One thing that we can notice about the infant’s hand configuration during babbling phase and its transition to gesture is the priming for actual sign words which will emerge at approximately 9 months to several more months. Usually hand configurations come in five typical handshapes, (5, claw C, S, O, B, 1), that require simple fine motor coordination. Movements range from waving to more brisk movements such as slapping. The infant moves with both arms, which are keeping signing space close to the infant’s body. The infant does not necessarily keep on extending its arms. When the infant develops and begins to pointing at objects, s/he starts extending the arm with clear intent. The infant is becoming mindful with what s/he seeks in communication with someone. Pointing is known as deictic gesture, which has several possible meanings such as “I want this object”, “I want you to get me out of seat”, “I want to go in the room with my brother”.

Finally there is something the child surmises by signing and communicating something as clearly as possible. For example, as Noam puts his fingers over his mouth, his face slightly grimaces while looking at his mother in a distance. He is hungry. Several times, his father also notices Noam’s intent to communicate that he is hungry and wants to eat. For the past month, he has been using this sign more regularly hence proclamation his actual first sign word.



A photo of 13 months old Noam’s first sign ‘eat’



Pettito, L.A., Holowka, S., Sergio, L.E. Levy, B., & Ostry, D.J. (2004) Baby hands that move to the rhythm of language: Hearing babies acquiring sign languages babble silently on the hands. Cognition, 93, 43-73.

Pettito, L.A. (1994). The transition from gesture to symbol in American Sign Language. In V. Volterra & C. Erting (Eds.), From gesture to language in hearing and deaf children (pp. 153-161). Washington, DC: Gallaudet University Press.

Meier, R. P. (2006). The Form of Early Signs: Explaining Signing Children’s Articulatory Development. In Schick, B., Marschark, M., & Spencer, P.E. (Eds.), Advances in the Sign Language Development of Deaf Children. (pp. 202 - 23o). Oxford University Press, USA.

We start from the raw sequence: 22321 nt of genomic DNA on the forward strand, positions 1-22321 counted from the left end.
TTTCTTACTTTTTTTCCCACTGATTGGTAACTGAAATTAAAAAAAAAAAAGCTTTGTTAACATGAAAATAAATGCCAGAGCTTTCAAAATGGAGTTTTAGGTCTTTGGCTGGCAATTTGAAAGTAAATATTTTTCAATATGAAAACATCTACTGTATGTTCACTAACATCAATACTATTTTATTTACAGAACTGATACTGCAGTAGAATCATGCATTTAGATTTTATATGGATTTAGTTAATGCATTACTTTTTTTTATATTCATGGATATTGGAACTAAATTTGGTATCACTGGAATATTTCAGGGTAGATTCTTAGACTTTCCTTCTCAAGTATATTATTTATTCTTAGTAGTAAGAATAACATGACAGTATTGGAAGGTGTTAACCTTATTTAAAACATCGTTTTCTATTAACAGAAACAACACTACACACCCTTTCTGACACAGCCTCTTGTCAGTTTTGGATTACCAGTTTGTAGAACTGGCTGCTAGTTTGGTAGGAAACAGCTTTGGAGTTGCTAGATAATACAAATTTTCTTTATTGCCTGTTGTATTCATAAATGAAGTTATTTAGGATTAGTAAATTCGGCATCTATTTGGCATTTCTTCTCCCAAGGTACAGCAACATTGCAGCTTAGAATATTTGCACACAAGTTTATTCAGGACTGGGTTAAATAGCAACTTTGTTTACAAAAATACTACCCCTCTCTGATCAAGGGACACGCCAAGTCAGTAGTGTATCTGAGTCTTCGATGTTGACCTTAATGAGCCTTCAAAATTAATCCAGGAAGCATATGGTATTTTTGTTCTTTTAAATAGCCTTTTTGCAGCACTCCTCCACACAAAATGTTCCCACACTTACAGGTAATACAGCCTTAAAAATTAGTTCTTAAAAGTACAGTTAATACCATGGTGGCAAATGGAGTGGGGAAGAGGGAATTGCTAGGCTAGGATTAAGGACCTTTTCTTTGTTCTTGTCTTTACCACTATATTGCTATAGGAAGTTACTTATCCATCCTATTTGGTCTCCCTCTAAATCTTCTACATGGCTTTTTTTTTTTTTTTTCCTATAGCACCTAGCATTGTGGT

Volterra, V., Caselli, M. C., Capirci, O., Pizzuto, E. (2005). Gesture and the emergence and development of language. In M. Tomasello & D. Slobin (Eds.), Beyond nature-nuture! Essays in honor of Elizabeth Bates. Mahwah, NJ.: Erlbaum.

Watch and see what Noam’s 7 year old brother Yoel says about Noam’s struggle with coordinating his own hands. Noam was two weeks old at that time.


Fact Sheet

02.18.08 | Permalink | 11 Comments | ASL Think Tank

Signed by Anne Marie Baer


Download the Questions and Answers fact sheet here.


Early Childhood, Literacy

Changing Your Mindset for a Deaf Baby

02.11.08 | Permalink | 14 Comments | Diane Plassey Gutierrez

Signed by Anne Marie Baer

Get visual

In adapting one’s expectations to the new reality of your baby’s deafness, it is necessary to literally get down on one’s knees and see the world from a baby’s level. This is a visual infant; so pay attention to what is visible and rich in meaning in the environment. All sounds will be meaningless, fuzzy or absent. Even if you choose to include hearing aids or cochlear implants, remember that what the infant sees is most important to learning.

Feed the child’s strongest sense